Open plan offices have their fair share of supporters and detractors. In a recent Harvard study, researchers are calling their efficacy into question. The report measured the impact the open workspace has on communication and collaboration. Several media outlets have seized on this, grandly describing this work as “the first study to empirically measure both face-to-face and electronic interaction before and after the adoption of open office architecture” and wondered if this marks the end of the open office.
We think not.
The study reminds us that nuance matters, especially in design. No two employees or companies are exactly alike. It’s a good idea to remind ourselves of these individualities before jumping to any conclusions.
Gensler first entered this discussion a decade ago. Our 2016 U.S. Workplace Survey compared the effectiveness of a wide spectrum of space types: individual offices; shared offices; high-, medium-, and low-panel open spaces; and bench seating.
The results were striking. The degree of open or enclosed didn’t matter in high-performing work environments. If the space was designed to function well, all individual space types were rated as equally effective. An open plan can be just as effective as a private one. What matters is that design aligns with employees’ needs.
A company must invest in the individual and their experience to design an engaging workplace. How can we make that happen? These three key elements contribute to a meaningful workplace:
— Design: The design must be flexible because employees need choices. In fact, our Workplace Survey found that innovative companies offer their employees twice the amount of choices when and where to work than the less innovative counterparts. The ability to toggle back and forth between areas for collaboration and solo work makes an enormous difference.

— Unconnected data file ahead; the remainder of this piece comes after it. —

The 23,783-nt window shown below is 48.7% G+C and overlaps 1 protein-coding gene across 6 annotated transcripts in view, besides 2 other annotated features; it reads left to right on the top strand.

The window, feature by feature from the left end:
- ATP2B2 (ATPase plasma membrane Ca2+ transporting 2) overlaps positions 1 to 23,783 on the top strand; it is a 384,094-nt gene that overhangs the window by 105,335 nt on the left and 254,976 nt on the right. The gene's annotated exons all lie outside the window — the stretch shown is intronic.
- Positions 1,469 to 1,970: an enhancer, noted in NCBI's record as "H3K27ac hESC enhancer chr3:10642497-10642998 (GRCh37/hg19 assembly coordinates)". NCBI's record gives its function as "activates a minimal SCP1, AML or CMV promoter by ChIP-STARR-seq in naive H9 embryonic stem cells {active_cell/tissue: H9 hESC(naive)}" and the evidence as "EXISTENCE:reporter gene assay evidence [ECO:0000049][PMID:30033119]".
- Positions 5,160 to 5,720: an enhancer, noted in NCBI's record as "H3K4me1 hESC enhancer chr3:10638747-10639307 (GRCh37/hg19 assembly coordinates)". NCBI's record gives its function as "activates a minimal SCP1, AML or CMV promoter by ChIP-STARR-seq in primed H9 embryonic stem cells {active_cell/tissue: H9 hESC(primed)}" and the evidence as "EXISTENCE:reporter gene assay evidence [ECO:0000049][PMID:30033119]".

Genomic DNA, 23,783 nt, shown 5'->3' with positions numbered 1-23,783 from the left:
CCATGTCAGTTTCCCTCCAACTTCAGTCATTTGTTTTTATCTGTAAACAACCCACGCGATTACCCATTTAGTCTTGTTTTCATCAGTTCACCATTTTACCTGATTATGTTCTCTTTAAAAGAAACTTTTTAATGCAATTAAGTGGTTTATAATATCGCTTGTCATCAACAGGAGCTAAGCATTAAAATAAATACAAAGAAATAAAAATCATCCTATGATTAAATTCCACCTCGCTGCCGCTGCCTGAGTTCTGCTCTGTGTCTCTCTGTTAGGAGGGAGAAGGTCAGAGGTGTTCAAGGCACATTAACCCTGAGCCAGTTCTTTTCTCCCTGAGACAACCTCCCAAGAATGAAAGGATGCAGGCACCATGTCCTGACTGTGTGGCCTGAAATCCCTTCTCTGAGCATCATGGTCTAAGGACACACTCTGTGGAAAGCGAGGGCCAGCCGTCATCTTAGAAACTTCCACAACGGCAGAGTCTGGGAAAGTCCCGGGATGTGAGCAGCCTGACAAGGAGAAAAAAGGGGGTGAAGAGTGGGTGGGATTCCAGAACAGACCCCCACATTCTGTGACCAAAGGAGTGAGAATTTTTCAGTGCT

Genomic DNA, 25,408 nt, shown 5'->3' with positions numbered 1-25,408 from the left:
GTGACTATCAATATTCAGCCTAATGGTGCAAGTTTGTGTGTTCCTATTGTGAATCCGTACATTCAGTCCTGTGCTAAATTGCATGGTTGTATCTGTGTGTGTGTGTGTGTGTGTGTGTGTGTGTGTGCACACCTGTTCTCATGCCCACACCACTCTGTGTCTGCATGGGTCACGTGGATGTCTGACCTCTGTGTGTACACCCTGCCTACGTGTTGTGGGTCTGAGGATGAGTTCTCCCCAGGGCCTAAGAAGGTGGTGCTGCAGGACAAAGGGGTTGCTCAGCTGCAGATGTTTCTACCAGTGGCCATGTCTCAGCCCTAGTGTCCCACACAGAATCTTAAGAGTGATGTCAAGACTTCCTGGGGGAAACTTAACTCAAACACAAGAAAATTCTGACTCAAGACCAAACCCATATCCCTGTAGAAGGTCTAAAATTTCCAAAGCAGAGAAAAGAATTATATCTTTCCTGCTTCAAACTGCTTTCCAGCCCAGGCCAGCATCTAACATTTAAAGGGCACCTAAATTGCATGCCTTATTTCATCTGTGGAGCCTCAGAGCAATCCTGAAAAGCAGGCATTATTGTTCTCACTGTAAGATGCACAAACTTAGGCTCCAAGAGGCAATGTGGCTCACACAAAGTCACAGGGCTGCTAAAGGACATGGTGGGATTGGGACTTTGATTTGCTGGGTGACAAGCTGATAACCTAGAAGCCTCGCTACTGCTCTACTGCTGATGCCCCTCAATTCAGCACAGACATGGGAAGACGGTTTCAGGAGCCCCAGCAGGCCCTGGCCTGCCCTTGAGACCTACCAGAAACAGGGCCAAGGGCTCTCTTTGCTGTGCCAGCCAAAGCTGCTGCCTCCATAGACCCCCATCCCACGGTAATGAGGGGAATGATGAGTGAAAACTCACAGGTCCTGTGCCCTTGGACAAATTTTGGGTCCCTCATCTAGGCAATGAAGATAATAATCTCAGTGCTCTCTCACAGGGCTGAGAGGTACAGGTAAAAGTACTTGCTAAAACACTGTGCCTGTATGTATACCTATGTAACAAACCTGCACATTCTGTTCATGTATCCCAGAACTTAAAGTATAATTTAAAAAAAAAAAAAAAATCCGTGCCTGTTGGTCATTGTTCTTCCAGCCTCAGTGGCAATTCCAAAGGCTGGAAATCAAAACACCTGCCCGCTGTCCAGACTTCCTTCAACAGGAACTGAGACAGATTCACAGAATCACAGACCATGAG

— Noise Management: Offices that manage noise help employees feel like they are not being overheard by their peers. People stay engaged when quiet spaces are included in a layout. Bustle and energy can be great, but everyone needs a little solitude sometimes.
— Access: This may seem obvious, but the most productive employees need quick access to people and resources. From food to supplies, it’s important to include resources that are easily found so that people feel connected and well-supplied for success. Access to teams, decision-makers, and subject matter expertise is paramount to moving work quickly forward in business today.
Yet, communication is a constantly changing challenge. People are more connected to their devices than ever before. This issue follows us to work as well. Thoughtful design provides the right balance between collaborative and solo spaces so employees don’t feel overwhelmed or self-conscious.
Several lessons from our 2016 U.S. Workplace Survey bolster this perspective. First, most innovative companies tend to foster collaboration in places other than primary workspaces. Of those, 70 percent featured in-person collaboration in conference rooms, as opposed to only 60 percent of the least innovative set.
Likewise, 44 percent of the most innovative companies collaborated in open meeting areas, compared to only 26 percent of the least innovative. Again, innovators toggle back and forth between collaboration and solo work and make effective use of all kinds of spaces and places.
Lastly, only 17 percent of non-innovators report having choice in when and where to work. This is a pitfall for both open office plans and private offices: if an employee feels like they have no control, performance will suffer regardless of layout.
We live in an age of metrics. It makes sense to measure the success of a workplace by how much its employees communicate, but this metric alone is not enough. The workplace depends on many factors. When you have a well-designed space that works for both focus and collaboration, these pieces tend to fall far more easily into place. The open office is not dead, but a high-performing workspace is more than just an open plan.